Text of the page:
The World’s Fastest Indian – Starting Anthony Hopkins | Born To Ride Motorcycle Magazine - Motorcycle TV, Radio, Events, News and Motorcycle Blog

The World’s Fastest Indian – Starting Anthony Hopkins

Published on October 20, 2014 under Motorcycle News
The World’s Fastest Indian – Starting Anthony Hopkins

Anthony Hopkins stars as Burt Munro, a man who never let the dreams of youth fade.

In the late 1960s, after a lifetime of perfecting his classic Indian motorcycle, Burt sets off from the bottom of the world, Invercargill, New Zealand, to clock his bike at the Bonneville Salt Flats in Utah. With all odds against him, Burt puts his irrepressible kiwi spirit to the test, braving the new world on a shoestring budget. He makes fast friends of many he encounters along the way who find themselves swept up in his energy and singular determination. Burt’s quest culminates in an unlikely conclusion and remains legendary within the motorcycle community to this day.

THE WORLD’S FASTEST INDIAN is a script based on Burt Munro’s journeys to Bonneville during the 1960s. It follows the road to fulfilling a dream – and the magic in the true story of a man who believed, “If it’s hard, work harder; if it’s impossible, work harder still. Give it whatever it takes, but do it.”

Playing this eccentric and lovable character is Academy Award Winner? Anthony Hopkins. THE WORLD’S FASTEST INDIAN captures Munro with all his power, his determination, his creativity, his charm, his eccentricity – told through the eyes of a director who knew the man personally, and has never wavered from his own dream of making Munro’s story.

Anthony Hopkins On getting involved with the project

Well I worked with Roger Donaldson back 20 years ago on The Bounty, 1983, in Tahiti and New Zealand. Then years passed by and I hadn’t seen Roger for a longtime, and then we were going to do a movie called Papa, about Ernest Hemingway, and that didn’t work out. And Roger was kind of disappointed and so was I; but that’s the way life is sometimes in movies.

And then he phoned – a strange coincidence – a few months ago. I just thought I would give him a call and see how he was. I wanted to know how he was after the disappointment of Hemingway, and he asked, “Tony did you get my message?” I said, “No.” He said, “I just left you a message.” “What?” He said, “I’ve got a script … you’re not phoning me to answer my message?” I said, “No. I haven’t even picked up my messages this morning.” He said, “Oh, well this is propitious or fortuitous. I’ve got the script here called THE WORLD’S FASTEST INDIAN. A beautiful story; I don’t know if you would be interested in playing a racing driver, a racing bloke.”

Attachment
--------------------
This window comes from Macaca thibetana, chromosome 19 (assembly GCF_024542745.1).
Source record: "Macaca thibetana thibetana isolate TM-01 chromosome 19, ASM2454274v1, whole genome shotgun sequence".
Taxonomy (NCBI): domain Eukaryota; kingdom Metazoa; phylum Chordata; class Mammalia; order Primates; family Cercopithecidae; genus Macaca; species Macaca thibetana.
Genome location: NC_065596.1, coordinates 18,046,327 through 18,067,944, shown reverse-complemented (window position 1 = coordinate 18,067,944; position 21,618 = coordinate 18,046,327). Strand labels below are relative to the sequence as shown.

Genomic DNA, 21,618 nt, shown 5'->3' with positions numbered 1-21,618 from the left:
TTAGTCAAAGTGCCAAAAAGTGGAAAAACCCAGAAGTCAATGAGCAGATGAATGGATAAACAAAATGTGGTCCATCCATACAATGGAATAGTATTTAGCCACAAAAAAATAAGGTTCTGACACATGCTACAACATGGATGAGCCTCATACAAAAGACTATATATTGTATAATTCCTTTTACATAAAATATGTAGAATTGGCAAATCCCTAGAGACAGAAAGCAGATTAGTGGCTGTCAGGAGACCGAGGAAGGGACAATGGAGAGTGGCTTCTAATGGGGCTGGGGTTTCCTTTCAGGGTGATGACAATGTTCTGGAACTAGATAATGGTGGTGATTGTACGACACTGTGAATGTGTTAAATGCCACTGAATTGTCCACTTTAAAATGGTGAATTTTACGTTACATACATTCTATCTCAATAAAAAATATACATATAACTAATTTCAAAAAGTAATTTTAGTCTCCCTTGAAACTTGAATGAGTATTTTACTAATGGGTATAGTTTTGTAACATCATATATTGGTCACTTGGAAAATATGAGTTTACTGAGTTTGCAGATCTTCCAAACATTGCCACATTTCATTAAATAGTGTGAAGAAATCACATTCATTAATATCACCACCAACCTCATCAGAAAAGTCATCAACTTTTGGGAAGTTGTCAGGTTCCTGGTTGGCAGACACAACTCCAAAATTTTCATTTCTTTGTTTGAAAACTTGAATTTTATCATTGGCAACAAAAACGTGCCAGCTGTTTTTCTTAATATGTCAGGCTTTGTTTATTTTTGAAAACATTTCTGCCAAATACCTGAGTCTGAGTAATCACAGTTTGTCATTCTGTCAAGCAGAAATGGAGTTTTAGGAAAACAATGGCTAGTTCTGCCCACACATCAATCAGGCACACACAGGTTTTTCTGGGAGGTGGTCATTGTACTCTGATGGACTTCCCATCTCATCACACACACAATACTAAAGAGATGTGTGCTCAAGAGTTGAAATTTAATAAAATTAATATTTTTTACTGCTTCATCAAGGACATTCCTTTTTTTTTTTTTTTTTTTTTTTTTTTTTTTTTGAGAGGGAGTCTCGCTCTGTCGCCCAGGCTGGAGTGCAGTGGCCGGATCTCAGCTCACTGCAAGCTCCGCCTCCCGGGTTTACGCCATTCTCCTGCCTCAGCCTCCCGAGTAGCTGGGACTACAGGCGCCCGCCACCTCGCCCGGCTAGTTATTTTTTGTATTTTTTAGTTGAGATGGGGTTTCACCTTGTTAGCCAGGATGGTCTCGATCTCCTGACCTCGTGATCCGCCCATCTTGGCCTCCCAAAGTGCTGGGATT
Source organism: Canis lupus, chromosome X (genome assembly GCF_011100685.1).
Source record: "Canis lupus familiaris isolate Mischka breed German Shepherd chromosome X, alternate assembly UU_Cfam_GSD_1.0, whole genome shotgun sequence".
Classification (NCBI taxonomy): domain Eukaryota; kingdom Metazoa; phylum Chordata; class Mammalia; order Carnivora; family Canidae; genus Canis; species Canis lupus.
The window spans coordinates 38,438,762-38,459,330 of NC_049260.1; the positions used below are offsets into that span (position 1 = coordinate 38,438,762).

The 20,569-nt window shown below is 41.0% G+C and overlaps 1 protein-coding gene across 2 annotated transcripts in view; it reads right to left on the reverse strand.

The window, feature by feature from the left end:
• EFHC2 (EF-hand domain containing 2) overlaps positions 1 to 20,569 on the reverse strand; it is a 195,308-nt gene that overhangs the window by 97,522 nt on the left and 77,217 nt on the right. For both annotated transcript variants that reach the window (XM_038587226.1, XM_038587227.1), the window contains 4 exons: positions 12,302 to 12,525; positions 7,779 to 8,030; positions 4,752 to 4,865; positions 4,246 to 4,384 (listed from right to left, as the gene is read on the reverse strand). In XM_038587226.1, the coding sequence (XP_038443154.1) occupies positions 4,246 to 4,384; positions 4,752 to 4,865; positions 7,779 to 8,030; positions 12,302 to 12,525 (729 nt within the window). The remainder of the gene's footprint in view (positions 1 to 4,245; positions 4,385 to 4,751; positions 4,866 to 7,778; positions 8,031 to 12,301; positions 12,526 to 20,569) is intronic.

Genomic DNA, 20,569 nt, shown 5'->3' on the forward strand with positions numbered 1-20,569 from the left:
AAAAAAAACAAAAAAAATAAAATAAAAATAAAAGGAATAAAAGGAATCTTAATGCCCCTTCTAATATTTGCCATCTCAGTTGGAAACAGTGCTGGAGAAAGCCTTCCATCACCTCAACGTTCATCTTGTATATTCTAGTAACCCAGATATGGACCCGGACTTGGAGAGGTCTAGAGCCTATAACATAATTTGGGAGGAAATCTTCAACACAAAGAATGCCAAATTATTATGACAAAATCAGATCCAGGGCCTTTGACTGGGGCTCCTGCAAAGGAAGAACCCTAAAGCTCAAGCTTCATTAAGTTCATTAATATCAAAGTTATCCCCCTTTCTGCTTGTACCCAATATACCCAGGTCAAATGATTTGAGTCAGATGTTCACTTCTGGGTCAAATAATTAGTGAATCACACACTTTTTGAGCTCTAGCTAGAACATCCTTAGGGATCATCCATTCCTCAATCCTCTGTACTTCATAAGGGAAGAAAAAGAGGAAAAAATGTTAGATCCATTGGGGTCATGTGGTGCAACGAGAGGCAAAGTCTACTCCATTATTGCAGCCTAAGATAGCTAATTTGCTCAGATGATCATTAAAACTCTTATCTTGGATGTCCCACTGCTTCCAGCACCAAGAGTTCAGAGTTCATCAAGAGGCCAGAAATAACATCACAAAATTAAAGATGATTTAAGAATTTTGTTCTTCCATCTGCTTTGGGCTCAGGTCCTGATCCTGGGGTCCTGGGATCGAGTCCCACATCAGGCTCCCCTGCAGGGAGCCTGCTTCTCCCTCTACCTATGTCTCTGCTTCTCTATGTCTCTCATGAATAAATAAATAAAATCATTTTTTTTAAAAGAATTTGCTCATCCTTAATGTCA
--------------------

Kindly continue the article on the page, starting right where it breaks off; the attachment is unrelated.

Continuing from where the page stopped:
So I got the script that afternoon and I thought it was just terrific. It is a unique script, I don’t know what it is about it; it is just well written, very very well written, beautifully written, and so refreshing. It’s not the bang bang, of big Hollywood movies. It’s got much more variety and for me it’s a big change because it’s a real winner of a guy. I’ve had a good career playing psychopaths or uptight people, and I’m fed up with those, I don’t want to play any more of them. This is my life now, I’m a very happy guy and Burt Munro’s philosophy and character suits my temperament.


Anthony Hopkins On Burt Munro

Well I’m no speed freak myself, but Burt Munro, in the documentary that Roger filmed, Burt loved speed. He was, I don’t know if he was obsessed with it, but he loved the thrill of speed, he said that you can live more in 5 minutes on a motorbike going high speed than you can in your whole lifetime. That was the challenge. I suppose there are obviously people who flirt with mortality. I mean, you’re taking a huge challenge, a courageous challenge to risk your life … Donald Campbell was the same, to break the world speed water record. And he was killed in the process, breaking the actual record, and he said he was scared every time he got into Bluebird.